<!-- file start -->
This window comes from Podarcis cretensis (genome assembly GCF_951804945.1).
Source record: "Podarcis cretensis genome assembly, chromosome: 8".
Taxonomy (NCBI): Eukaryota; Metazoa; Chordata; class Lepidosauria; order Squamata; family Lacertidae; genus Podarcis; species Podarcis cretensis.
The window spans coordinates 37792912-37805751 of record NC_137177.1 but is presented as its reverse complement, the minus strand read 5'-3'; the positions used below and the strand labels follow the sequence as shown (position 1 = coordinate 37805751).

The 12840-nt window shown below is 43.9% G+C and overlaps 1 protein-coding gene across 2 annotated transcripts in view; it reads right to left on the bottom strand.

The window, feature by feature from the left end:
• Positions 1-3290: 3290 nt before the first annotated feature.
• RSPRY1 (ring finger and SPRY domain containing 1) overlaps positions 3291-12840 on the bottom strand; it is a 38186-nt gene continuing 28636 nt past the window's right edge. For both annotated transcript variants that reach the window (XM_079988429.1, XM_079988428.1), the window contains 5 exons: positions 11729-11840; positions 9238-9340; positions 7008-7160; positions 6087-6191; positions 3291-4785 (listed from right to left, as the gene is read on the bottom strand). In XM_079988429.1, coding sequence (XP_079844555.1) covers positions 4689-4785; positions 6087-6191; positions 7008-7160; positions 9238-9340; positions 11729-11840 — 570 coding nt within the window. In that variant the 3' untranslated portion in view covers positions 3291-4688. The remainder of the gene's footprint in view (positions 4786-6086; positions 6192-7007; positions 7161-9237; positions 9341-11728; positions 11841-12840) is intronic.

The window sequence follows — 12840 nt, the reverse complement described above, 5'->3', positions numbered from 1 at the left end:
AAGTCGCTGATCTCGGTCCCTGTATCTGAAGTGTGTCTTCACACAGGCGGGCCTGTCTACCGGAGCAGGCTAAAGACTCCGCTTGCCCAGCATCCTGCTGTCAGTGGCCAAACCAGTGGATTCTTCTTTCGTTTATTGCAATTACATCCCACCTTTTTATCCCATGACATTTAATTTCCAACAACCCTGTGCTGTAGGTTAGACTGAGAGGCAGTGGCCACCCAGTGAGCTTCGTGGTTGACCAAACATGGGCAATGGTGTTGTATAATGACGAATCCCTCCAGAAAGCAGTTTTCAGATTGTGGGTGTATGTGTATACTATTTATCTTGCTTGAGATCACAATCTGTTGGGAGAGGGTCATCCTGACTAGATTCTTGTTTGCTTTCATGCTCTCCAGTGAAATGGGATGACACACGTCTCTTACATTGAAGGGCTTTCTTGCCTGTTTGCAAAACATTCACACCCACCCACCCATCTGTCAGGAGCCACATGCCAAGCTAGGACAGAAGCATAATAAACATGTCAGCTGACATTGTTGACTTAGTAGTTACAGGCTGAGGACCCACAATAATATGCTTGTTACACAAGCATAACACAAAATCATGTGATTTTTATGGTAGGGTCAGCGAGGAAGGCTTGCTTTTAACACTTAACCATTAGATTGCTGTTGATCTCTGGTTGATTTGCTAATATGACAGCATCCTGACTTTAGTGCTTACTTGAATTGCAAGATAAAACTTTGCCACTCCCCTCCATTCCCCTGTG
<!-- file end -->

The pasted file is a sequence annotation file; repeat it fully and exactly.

This window comes from Podarcis cretensis (genome assembly GCF_951804945.1).
Source record: "Podarcis cretensis genome assembly, chromosome: 8".
Taxonomy (NCBI): Eukaryota; Metazoa; Chordata; class Lepidosauria; order Squamata; family Lacertidae; genus Podarcis; species Podarcis cretensis.
The window spans coordinates 37792912-37805751 of record NC_137177.1 but is presented as its reverse complement, the minus strand read 5'-3'; the positions used below and the strand labels follow the sequence as shown (position 1 = coordinate 37805751).

The 12840-nt window shown below is 43.9% G+C and overlaps 1 protein-coding gene across 2 annotated transcripts in view; it reads right to left on the bottom strand.

The window, feature by feature from the left end:
• Positions 1-3290: 3290 nt before the first annotated feature.
• RSPRY1 (ring finger and SPRY domain containing 1) overlaps positions 3291-12840 on the bottom strand; it is a 38186-nt gene continuing 28636 nt past the window's right edge. For both annotated transcript variants that reach the window (XM_079988429.1, XM_079988428.1), the window contains 5 exons: positions 11729-11840; positions 9238-9340; positions 7008-7160; positions 6087-6191; positions 3291-4785 (listed from right to left, as the gene is read on the bottom strand). In XM_079988429.1, coding sequence (XP_079844555.1) covers positions 4689-4785; positions 6087-6191; positions 7008-7160; positions 9238-9340; positions 11729-11840 — 570 coding nt within the window. In that variant the 3' untranslated portion in view covers positions 3291-4688. The remainder of the gene's footprint in view (positions 4786-6086; positions 6192-7007; positions 7161-9237; positions 9341-11728; positions 11841-12840) is intronic.

The window sequence follows — 12840 nt, the reverse complement described above, 5'->3', positions numbered from 1 at the left end:
AAGTCGCTGATCTCGGTCCCTGTATCTGAAGTGTGTCTTCACACAGGCGGGCCTGTCTACCGGAGCAGGCTAAAGACTCCGCTTGCCCAGCATCCTGCTGTCAGTGGCCAAACCAGTGGATTCTTCTTTCGTTTATTGCAATTACATCCCACCTTTTTATCCCATGACATTTAATTTCCAACAACCCTGTGCTGTAGGTTAGACTGAGAGGCAGTGGCCACCCAGTGAGCTTCGTGGTTGACCAAACATGGGCAATGGTGTTGTATAATGACGAATCCCTCCAGAAAGCAGTTTTCAGATTGTGGGTGTATGTGTATACTATTTATCTTGCTTGAGATCACAATCTGTTGGGAGAGGGTCATCCTGACTAGATTCTTGTTTGCTTTCATGCTCTCCAGTGAAATGGGATGACACACGTCTCTTACATTGAAGGGCTTTCTTGCCTGTTTGCAAAACATTCACACCCACCCACCCATCTGTCAGGAGCCACATGCCAAGCTAGGACAGAAGCATAATAAACATGTCAGCTGACATTGTTGACTTAGTAGTTACAGGCTGAGGACCCACAATAATATGCTTGTTACACAAGCATAACACAAAATCATGTGATTTTTATGGTAGGGTCAGCGAGGAAGGCTTGCTTTTAACACTTAACCATTAGATTGCTGTTGATCTCTGGTTGATTTGCTAATATGACAGCATCCTGACTTTAGTGCTTACTTGAATTGCAAGATAAAACTTTGCCACTCCCCTCCATTCCCCTGTG